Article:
8:05 pm in Uncategorized by BruceMcF
From Earth Insight by Nafeez Ahmed, hostsed by the Guardian, Former BP geologist: peak oil is here and it will ‘break economies:’
Dr. Richard G. Miller, who worked for BP from 1985 before retiring in 2008, said that official data from the International Energy Agency (IEA), US Energy Information Administration (EIA), International Monetary Fund (IMF), among other sources, showed that conventional oil had most likely peaked around 2008.
Dr. Miller critiqued the official industry line that global reserves will last 53 years at current rates of consumption, pointing out that “peaking is the result of declining production rates, not declining reserves.” Despite new discoveries and increasing reliance on unconventional oil and gas, 37 countries are already post-peak, and global oil production is declining at about 4.1% per year, or 3.5 million barrels a day (b/d) per year:
“We need new production equal to a new Saudi Arabia every 3 to 4 years to maintain and grow supply… New discoveries have not matched consumption since 1986. We are drawing down on our reserves, even though reserves are apparently climbing every year. Reserves are growing due to better technology in old fields, raising the amount we can recover – but production is still falling at 4.1% p.a. [per annum].”
Wait a Minute, I Thought the Peak Oil Theory Was Debunked!
Big Oil has, of course, worked hard on spinning the peak oil argument. After all, if we cannot count on the availability of petroleum as an energy source, then that creates an obvious coalition of interest between those concerned with climate change, who argue for investing in alternatives to CO2 emitting energy sources, and those who are simply concerned with securing a long term energy supply for their economic activities … which can be secured by investing in alternatives to CO2 emitting energy sources.
Propagandizing the impression that the “Peak Oil” argument has been debunked is therefore an essential political wedge action by Big Oil, preventing that natural coalition of interest from coming together.
Of course, when engaged in a well-financed spin campaign, what one does is take all the arguments one can find, based on whatever partial or misrepresented evidence one can muster, and send them through focus groups to find the arguments that appear to be most effective. And then put them out there in as many channels as required, including direct issues advertising, various propaganda mills willing to reach a conclusion for hire, and by giving both money and messaging support to politicians available for lease in both the Republican and Democratic party.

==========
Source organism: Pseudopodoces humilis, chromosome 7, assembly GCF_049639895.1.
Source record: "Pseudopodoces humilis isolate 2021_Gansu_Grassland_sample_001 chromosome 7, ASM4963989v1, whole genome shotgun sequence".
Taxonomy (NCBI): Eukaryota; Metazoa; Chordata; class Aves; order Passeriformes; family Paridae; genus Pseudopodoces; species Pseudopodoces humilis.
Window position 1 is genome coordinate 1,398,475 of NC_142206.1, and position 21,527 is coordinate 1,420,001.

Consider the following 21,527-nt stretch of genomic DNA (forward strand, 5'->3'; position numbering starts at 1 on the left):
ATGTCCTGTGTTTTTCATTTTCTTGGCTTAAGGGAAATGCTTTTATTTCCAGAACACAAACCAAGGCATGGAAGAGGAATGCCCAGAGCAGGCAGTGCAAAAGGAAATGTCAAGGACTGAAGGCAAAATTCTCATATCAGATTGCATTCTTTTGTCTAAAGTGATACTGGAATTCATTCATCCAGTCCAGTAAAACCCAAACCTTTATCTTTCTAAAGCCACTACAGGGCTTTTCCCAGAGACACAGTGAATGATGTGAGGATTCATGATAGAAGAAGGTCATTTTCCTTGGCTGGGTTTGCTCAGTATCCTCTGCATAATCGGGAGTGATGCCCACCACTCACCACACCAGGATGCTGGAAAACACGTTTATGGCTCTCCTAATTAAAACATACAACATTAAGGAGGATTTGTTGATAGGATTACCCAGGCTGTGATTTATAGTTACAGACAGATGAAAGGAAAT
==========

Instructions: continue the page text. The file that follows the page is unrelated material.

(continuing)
Dr. Miller punctures a key talking point here: growing reserves prove that the “Peak Oil” hypothesis was wrong.
The Peak Oil hypothesis is based on the fact that new discoveries are lagging behind depletion of existing fields, so that given the normal production profile of an oil field, a certain time after the peak of new discoveries, we will arrive at the peak of new production. And, as Dr, Miller reminds us, the growth in reserves is not due to new discoveries outpacing consumption … it is due to new production techniques that are more effective at extending the production lifespan of existing oil fields and recovering more of the petroleum contained in the field.
Now, slowing the rate of decline and postponing the retiring of existing oil fields could defer a production peak … if new discoveries were being made and exploited rapidly enough to bridge the now smaller decline in what the existing fields are producing. That plausibility may well be part of why this talking point would have done well in focus groups.
But according to Dr. Miller, the actual facts on the ground are that new production of conventional oil coming on stream is not outpacing the declines in production in existing fields. And so, plausible or not, that link between increasing reserves and increasing total production just is not happening.
Shift the Goal Posts: Change The Object of Discussion